Using Standards Based Grading in Social Studies (Portfolio #8)

The goal of the portfolio is threefold: to document some of the work I did this past year, to take the time to reflect and learn, and to share with the larger community I am lucky to have through this blog.  I will be posting a portfolio entry a day until it’s done.  There are eight entries, one for each year of my career thus far.  Questions, comments, and thoughts are always greatly appreciated, but are even more so for this.  Previous entries are here.

Other than two angry reactionary pieces that got picked up by the press (why is that the case?), the most read piece I’ve written was Implementing Standards-Based Grading (SBG) in My Social Studies, Finally a year ago.  I’m updating that post here.  

Last year, I went 100% SBG in my senior Social Studies course, which combines government and economics.  All my courses at my new school will also using SBG.

Background

I wrote a whole series (scroll down to the bottom) on my plan to do a form of Standards Based Grading in my history class two years ago, and updated my plan last year.  Before this year, I had three major problems, two of which I knew going in, one which I realized very quickly:

  1. In a survey history course that ends in a high-stakes, content-based exam, it is necessary to track how students do with all content, and one is never going to be able to write standards for, let alone reassess, 200 different pieces of content.
  2. As I wrote two years ago, the history skill standards that I was aware of at the time are not written with performance in mind, and were very difficult to assess.
  3. The problem that emerged immediately was that I hadn’t planned my course with SBG in mind, so the standards I planned on using were not really useful for assessment.  They were also the wrong standards/enduring understandings for what I ended up teaching, because I never went back and made sure the Stage 1 stuff from UbD aligned with the Stage 3 stuff (see this post on that issue)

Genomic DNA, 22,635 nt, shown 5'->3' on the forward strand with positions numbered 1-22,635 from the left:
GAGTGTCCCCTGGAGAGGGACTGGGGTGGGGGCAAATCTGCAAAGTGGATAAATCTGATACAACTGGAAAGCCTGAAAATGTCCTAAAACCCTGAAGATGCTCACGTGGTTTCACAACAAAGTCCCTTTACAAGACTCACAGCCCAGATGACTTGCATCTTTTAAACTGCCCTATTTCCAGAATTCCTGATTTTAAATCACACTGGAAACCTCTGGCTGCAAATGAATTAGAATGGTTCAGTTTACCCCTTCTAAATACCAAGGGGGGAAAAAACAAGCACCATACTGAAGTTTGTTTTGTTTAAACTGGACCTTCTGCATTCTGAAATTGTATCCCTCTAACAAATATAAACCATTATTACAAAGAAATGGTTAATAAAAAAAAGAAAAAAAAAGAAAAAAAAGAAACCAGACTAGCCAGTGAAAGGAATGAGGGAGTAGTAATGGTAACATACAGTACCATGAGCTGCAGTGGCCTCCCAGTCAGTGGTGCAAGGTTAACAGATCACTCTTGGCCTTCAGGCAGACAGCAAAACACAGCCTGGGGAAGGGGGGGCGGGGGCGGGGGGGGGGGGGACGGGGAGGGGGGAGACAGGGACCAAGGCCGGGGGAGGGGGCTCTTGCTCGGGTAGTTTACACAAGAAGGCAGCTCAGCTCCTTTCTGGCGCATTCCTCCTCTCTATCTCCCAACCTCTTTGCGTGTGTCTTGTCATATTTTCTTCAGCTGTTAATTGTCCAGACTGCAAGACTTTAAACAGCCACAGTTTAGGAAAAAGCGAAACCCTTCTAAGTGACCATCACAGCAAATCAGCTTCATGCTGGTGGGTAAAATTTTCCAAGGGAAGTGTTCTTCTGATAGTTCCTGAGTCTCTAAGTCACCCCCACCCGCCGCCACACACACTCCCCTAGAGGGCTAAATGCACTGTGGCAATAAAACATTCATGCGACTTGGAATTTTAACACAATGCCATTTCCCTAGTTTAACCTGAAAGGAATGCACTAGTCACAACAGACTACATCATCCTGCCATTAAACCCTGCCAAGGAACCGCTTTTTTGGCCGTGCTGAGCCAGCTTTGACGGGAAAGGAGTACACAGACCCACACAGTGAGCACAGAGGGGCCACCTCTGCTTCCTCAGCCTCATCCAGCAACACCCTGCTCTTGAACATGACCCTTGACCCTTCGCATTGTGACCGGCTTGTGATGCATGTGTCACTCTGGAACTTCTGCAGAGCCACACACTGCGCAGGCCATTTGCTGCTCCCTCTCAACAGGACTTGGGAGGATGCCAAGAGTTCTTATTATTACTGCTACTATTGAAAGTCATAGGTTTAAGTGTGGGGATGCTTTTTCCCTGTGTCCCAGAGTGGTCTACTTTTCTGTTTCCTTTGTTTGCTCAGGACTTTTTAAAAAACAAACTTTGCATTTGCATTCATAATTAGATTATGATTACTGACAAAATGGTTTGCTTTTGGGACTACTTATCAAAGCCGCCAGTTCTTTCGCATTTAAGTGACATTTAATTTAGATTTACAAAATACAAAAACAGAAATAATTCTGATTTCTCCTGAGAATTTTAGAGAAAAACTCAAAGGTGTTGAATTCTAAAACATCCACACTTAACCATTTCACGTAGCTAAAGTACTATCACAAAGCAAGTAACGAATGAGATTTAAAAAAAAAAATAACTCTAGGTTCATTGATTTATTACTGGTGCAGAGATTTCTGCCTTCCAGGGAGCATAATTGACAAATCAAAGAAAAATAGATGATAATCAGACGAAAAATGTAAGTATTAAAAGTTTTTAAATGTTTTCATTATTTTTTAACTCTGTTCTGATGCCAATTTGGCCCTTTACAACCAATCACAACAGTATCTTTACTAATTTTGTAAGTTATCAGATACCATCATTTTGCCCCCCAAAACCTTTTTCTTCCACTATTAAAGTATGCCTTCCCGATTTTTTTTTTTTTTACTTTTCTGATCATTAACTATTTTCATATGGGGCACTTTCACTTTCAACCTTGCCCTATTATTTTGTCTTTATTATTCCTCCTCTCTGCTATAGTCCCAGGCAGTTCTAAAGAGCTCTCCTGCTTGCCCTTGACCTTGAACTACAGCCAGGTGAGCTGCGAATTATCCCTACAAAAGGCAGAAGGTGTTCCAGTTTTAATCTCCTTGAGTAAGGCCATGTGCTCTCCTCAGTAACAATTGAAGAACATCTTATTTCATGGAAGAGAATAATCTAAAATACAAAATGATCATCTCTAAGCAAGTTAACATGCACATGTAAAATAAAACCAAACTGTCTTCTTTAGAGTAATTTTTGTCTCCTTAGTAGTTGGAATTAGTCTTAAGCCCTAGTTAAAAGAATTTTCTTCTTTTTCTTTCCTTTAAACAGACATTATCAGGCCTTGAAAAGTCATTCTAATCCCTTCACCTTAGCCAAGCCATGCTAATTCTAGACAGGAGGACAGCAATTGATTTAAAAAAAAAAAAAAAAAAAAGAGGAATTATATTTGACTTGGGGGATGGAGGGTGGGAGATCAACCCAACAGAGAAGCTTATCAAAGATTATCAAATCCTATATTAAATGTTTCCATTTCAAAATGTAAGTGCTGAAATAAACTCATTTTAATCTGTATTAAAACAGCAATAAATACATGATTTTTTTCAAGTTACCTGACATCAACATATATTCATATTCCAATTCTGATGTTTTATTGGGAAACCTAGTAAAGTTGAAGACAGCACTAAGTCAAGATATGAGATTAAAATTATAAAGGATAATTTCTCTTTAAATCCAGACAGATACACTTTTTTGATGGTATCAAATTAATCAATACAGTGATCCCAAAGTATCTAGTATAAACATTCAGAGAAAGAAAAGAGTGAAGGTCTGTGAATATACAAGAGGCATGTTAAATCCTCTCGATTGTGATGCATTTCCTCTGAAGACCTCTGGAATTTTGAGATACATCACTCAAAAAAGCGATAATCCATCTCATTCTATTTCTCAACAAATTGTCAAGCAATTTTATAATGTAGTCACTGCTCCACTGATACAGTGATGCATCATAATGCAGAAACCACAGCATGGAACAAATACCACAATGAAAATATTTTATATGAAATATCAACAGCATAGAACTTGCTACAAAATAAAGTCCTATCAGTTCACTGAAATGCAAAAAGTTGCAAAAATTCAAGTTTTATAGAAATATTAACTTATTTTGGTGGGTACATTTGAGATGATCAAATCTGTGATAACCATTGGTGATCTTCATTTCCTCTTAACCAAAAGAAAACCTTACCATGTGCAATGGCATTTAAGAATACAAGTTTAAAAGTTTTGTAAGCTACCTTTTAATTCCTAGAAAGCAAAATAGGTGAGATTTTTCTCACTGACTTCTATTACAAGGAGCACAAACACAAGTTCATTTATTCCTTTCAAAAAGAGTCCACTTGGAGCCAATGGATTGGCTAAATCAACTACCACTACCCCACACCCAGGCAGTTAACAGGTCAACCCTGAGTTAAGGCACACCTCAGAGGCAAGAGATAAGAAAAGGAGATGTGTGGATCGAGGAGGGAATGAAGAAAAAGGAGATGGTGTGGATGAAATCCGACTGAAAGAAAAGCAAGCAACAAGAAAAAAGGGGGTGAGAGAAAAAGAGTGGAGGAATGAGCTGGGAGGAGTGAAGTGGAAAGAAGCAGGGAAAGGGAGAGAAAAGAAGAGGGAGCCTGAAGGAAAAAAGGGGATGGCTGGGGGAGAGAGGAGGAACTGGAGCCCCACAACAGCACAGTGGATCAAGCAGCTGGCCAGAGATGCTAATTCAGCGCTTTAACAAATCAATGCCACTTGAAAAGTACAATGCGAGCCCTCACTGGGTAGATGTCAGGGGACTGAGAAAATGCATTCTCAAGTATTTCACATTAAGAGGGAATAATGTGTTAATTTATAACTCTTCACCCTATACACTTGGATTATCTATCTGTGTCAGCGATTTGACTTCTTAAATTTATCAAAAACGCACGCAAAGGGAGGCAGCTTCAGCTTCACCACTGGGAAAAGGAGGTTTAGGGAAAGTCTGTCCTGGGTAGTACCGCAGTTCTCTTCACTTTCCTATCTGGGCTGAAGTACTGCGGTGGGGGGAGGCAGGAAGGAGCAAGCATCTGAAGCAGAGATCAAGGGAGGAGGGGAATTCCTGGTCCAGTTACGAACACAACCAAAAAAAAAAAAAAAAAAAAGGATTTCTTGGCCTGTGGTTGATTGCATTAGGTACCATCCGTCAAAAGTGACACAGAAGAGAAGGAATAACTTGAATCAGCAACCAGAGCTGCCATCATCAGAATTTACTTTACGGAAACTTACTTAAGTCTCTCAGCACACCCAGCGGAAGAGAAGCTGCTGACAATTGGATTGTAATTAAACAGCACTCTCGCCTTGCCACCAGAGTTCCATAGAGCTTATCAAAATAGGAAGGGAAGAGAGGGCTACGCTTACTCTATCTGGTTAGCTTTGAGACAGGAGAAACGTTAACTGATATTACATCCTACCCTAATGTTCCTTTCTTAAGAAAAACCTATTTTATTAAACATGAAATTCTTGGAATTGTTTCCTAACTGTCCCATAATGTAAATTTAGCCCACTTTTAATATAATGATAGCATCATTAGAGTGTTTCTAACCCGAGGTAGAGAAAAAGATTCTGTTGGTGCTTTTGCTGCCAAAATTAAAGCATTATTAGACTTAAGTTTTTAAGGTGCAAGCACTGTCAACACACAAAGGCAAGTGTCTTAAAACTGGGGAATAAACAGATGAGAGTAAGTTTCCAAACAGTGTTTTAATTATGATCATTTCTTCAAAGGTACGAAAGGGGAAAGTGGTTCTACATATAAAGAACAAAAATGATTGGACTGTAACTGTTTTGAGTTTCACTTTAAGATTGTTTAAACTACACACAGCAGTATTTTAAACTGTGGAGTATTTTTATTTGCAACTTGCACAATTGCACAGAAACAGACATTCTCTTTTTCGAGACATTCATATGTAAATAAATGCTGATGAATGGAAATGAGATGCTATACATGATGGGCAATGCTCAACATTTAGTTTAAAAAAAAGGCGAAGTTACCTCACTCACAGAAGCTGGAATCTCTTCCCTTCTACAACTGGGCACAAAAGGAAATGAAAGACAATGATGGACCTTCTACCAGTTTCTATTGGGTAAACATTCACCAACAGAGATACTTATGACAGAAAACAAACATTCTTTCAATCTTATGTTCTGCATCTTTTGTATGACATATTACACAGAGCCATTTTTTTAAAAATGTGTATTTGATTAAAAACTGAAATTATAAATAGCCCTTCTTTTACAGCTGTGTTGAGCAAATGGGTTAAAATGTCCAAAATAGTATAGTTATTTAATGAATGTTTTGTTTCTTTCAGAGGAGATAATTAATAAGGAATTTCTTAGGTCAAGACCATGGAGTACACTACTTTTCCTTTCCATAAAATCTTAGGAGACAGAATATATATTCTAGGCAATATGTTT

Changes Made for Last Year

I went in better prepared.  I had a clear list of historical skills standards from the brilliant Daisy Martin, who does the Reading Like a Historian work out of Stanford, which gave me a ton of clarity on what historical skill standards should look like so they can be used to assess student performance.  Two other teachers at Young Writers were also doing SBG, allowing me to plan using SBG from day 1.

For everyone in the pilot, there were three categories of standards: Unit Goals, Essential Skills, and Citizenship.  Somewhat arbitrarily, the units will made up 45% of the grade, Essential Skills were 45%, and Citizenship the remaining 10%. Here is one example of a standard for the year:

LG A: Argument – I can create effective written or oral arguments

SWBAT construct arguments that integrate and evaluate multiple perspectives, explanations, or causations, including counterclaims

SWBAT develop controlling ideas that clearly address prompts or fulfill assignments

SWBAT support their ideas using explanation of evidence

At the start of the year, I had 4-7 Unit Goals for each unit, 12 Essential Skills for the year, and 3 Citizenship Goals.